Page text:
New study shows public transit reduces crash risk by 90% over traveling by car


It’s safer to go by bus! That is the conclusion of a new study that shows that a person can reduce their chance of being in an accident by more than 90% simply by taking public transit, as opposed to commuting by car. This means traveling by public transportation is 10 times safer per mile than traveling by automobile.

A new study released by the American Public Transportation Association (APTA) suggests that the most effective life-saving traffic safety tool for a commuter and a community may be the daily transit pass. In the study, ‘The Hidden Traffic Safety Solution: Public Transportation’, the authors reveal that transit-oriented communities are five times safer, because they have about a fifth the per capita traffic casualty rate (fatalities and injuries) as automobile-oriented communities. This means public transit cuts a community’s crash risk in half, even for those who do not use public transit. Public transportation communities spur compact development, which reduces auto miles traveled and produces safer speeds. The study was prepared for APTA by the Victoria Transport Policy Institute.

According to recent data released by the US Department of Transportation (USDOT), there were 35,092 fatalities as a result of automobile accidents in 2015; an increase of 7.2% from 2014. The study authors emphasize that auto deaths and injury rates tend to decline in a community as public transit ridership increases. Cities that average more than 50 annual transit trips per capita have about half the average traffic fatality rates as cities where residents average fewer than 20 annual trips. Since Americans average about 1,350 annual trips on all modes, this increase from fewer than 20 to more than 50 annual transit trips represents a small increase in transit mode share, from about 1.5% up to about 4%. That equates to an increase in transit mode share of fewer than three trips a month per person.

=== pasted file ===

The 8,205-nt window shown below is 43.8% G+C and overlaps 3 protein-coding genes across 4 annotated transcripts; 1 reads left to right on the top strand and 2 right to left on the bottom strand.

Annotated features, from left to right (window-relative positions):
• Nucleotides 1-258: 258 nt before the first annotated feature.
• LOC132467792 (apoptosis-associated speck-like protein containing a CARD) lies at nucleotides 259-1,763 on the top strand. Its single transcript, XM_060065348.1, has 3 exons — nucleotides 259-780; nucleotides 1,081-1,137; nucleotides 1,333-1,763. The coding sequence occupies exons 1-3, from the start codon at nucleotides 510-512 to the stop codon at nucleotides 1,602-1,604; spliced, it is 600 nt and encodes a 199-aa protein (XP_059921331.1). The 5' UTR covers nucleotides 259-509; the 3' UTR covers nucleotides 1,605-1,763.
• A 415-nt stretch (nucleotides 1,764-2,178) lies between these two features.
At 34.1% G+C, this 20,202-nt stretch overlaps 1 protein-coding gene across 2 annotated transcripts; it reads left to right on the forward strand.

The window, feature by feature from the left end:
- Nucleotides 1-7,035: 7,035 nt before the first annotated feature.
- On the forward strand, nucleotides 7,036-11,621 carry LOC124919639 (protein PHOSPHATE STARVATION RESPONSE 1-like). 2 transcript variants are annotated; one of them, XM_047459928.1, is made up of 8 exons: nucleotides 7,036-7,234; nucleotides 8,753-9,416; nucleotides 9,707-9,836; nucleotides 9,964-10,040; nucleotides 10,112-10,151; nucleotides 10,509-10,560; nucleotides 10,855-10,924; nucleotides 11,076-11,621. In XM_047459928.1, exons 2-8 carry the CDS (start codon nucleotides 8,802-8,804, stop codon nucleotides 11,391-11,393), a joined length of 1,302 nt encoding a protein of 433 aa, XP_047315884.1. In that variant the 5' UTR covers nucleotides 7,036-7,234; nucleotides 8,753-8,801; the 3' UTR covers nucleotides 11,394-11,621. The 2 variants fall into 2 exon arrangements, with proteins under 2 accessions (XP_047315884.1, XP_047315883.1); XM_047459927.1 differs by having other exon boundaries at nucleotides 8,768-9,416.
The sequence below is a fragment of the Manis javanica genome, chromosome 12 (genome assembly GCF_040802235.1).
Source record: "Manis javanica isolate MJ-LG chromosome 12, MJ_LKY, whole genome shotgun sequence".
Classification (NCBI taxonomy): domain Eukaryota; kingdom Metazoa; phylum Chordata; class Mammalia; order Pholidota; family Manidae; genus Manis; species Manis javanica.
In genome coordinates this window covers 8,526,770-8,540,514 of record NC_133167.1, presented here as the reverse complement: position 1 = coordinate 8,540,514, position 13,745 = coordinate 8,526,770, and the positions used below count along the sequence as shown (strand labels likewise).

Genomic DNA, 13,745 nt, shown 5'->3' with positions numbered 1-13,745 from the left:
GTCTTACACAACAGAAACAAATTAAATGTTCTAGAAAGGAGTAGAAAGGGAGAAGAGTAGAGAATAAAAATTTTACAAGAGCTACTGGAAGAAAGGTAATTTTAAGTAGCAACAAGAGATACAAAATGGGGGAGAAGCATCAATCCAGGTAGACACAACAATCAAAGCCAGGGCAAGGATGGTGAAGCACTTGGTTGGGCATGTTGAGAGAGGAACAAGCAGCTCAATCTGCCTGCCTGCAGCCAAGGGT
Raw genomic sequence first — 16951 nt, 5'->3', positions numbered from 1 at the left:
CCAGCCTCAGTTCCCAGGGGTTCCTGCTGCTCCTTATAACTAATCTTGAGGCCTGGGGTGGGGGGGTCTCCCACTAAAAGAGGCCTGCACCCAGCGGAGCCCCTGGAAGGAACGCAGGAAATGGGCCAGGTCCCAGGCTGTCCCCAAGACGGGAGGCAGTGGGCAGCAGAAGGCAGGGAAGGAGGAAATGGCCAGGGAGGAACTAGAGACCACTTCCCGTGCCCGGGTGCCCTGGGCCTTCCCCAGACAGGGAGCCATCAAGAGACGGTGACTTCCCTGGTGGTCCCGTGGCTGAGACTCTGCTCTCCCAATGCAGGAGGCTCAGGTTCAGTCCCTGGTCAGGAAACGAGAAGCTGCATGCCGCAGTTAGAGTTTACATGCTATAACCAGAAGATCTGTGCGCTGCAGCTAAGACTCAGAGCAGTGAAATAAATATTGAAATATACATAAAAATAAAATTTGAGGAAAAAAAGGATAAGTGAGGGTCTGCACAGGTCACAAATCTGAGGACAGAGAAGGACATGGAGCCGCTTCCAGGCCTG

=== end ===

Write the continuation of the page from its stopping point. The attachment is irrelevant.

“It is time we employed public transit as a traffic safety tool, because it can dramatically reduce the crash risk for individuals, as well as a community,” said APTA’s acting CEO and president, Richard White. “Although no mode of travel is risk free, the safety of public transit is striking when observing the number of fatalities that are a result of auto crashes. We must address expanding public transit with urgency, and ensure the reliability and safety of these systems. Nationwide, there is a US$86bn backlog of state-of-good-repair needs for the public transit systems. Addressing this backlog is directly tied to maintaining the safest public transit network possible. This study makes clear that public transportation investment and supportive policies continue to save lives and reduce injuries for travelers and our most vulnerable road users, as more shift from the automobile to public transit. The community-wide crash reductions, as a result of decreasing auto travel and safer speeds, multiply as areas become stronger transit-oriented communities.”

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About Author


Tom has edited Traffic Technology International (TTi) magazine and its Traffic Technology Today website since May 2014. During his time at the title, he has interviewed some of the top transportation chiefs at public agencies around the world as well as CEOs of leading multinationals and ground-breaking start-ups. Tom's earlier career saw him working on some the UK's leading consumer magazine titles. He has a law degree from the London School of Economics (LSE).